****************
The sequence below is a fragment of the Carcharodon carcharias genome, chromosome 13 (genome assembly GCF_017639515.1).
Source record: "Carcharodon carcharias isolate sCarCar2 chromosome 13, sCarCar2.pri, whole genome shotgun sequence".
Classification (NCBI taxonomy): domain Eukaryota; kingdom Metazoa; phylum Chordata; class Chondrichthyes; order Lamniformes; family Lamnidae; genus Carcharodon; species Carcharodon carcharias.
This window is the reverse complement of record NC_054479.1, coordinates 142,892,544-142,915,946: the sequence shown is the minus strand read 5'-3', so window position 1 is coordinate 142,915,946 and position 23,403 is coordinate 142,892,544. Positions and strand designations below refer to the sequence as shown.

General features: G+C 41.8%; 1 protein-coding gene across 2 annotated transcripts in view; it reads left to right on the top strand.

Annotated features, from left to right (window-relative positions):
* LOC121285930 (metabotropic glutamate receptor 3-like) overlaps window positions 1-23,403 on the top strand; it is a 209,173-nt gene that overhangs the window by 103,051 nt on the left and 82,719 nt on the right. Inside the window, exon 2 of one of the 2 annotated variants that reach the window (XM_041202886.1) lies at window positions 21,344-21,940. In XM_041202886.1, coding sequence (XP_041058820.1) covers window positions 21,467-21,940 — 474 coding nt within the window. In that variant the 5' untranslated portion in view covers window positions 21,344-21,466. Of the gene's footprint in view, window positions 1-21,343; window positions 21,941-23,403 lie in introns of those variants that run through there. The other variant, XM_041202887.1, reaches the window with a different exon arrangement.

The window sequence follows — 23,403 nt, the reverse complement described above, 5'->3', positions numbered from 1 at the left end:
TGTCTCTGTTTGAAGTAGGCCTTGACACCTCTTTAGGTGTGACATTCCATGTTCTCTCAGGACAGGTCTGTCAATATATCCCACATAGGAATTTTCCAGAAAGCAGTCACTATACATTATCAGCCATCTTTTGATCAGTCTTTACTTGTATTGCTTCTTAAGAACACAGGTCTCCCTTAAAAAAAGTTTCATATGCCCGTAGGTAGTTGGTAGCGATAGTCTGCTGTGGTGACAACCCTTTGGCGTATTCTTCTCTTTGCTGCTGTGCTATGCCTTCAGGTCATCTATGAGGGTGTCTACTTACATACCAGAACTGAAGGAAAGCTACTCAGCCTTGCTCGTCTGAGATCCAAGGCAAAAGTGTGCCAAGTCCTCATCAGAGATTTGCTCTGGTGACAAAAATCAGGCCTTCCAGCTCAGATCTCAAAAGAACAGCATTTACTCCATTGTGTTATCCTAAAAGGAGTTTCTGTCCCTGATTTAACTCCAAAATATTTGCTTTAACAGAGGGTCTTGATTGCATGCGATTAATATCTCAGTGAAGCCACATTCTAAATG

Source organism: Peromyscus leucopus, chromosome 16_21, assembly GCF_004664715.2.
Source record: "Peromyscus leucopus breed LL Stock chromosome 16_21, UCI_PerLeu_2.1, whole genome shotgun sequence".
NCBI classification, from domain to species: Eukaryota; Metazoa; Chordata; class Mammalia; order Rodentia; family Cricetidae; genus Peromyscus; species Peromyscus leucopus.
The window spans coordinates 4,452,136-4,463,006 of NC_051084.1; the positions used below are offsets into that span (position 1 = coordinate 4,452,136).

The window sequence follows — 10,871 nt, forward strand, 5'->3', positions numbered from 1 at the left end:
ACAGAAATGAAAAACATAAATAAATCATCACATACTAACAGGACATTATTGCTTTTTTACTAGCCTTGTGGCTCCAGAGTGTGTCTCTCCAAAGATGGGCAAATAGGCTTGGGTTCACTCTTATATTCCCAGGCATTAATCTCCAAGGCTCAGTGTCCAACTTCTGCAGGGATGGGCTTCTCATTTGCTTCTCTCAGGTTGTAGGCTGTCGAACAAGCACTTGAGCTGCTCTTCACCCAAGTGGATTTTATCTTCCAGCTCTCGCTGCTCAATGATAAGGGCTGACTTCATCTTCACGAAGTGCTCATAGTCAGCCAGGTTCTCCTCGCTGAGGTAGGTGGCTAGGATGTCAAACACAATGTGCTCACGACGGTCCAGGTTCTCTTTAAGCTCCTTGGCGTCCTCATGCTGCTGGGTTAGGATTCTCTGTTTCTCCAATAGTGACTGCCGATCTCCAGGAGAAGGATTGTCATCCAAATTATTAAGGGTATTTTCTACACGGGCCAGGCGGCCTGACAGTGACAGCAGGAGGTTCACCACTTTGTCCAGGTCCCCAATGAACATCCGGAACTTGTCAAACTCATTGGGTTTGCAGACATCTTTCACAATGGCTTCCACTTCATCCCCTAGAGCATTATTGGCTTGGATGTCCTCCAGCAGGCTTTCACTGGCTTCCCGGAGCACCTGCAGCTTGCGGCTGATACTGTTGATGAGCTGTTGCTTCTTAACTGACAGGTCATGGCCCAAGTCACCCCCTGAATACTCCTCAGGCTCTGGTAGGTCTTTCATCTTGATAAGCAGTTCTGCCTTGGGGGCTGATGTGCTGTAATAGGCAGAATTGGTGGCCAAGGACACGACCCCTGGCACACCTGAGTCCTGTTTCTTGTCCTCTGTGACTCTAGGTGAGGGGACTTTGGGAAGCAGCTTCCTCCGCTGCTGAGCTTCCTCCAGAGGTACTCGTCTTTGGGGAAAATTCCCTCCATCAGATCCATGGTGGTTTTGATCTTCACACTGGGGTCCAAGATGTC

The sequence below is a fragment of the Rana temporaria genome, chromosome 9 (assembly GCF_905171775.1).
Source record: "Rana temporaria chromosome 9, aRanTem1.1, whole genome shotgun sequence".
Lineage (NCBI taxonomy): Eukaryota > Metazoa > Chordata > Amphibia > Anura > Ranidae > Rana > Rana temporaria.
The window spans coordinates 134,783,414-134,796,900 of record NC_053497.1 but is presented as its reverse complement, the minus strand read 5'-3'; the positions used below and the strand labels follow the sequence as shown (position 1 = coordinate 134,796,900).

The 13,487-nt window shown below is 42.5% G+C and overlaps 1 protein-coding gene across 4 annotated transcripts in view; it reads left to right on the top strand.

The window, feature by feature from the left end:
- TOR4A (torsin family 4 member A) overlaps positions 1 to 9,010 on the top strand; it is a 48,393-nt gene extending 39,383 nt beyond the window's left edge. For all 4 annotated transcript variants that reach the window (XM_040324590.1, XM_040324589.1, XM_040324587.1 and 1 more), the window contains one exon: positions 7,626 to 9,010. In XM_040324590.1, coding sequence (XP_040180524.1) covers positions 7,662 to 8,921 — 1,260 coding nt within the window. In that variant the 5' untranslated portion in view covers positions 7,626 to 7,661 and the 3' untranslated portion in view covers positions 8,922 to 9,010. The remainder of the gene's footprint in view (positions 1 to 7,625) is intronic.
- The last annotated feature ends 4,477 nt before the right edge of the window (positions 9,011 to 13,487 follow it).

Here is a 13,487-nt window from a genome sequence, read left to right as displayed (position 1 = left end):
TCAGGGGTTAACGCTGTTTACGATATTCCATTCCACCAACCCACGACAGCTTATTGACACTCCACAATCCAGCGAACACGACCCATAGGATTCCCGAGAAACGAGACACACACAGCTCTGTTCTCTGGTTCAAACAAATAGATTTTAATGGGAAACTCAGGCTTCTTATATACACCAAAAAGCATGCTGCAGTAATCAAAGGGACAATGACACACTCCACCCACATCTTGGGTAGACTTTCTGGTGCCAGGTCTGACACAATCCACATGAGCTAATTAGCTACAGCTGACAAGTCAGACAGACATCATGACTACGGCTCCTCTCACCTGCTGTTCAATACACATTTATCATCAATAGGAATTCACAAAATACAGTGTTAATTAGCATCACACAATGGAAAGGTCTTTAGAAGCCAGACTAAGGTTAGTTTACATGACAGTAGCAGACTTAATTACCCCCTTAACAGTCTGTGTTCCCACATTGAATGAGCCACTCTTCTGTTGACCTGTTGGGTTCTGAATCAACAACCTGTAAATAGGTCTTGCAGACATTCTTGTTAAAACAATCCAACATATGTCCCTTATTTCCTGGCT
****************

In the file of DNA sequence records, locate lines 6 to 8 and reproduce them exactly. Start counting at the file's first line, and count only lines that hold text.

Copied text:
Annotated features, from left to right (window-relative positions):
* LOC121285930 (metabotropic glutamate receptor 3-like) overlaps window positions 1-23,403 on the top strand; it is a 209,173-nt gene that overhangs the window by 103,051 nt on the left and 82,719 nt on the right. Inside the window, exon 2 of one of the 2 annotated variants that reach the window (XM_041202886.1) lies at window positions 21,344-21,940. In XM_041202886.1, coding sequence (XP_041058820.1) covers window positions 21,467-21,940 — 474 coding nt within the window. In that variant the 5' untranslated portion in view covers window positions 21,344-21,466. Of the gene's footprint in view, window positions 1-21,343; window positions 21,941-23,403 lie in introns of those variants that run through there. The other variant, XM_041202887.1, reaches the window with a different exon arrangement.

The window sequence follows — 23,403 nt, the reverse complement described above, 5'->3', positions numbered from 1 at the left end: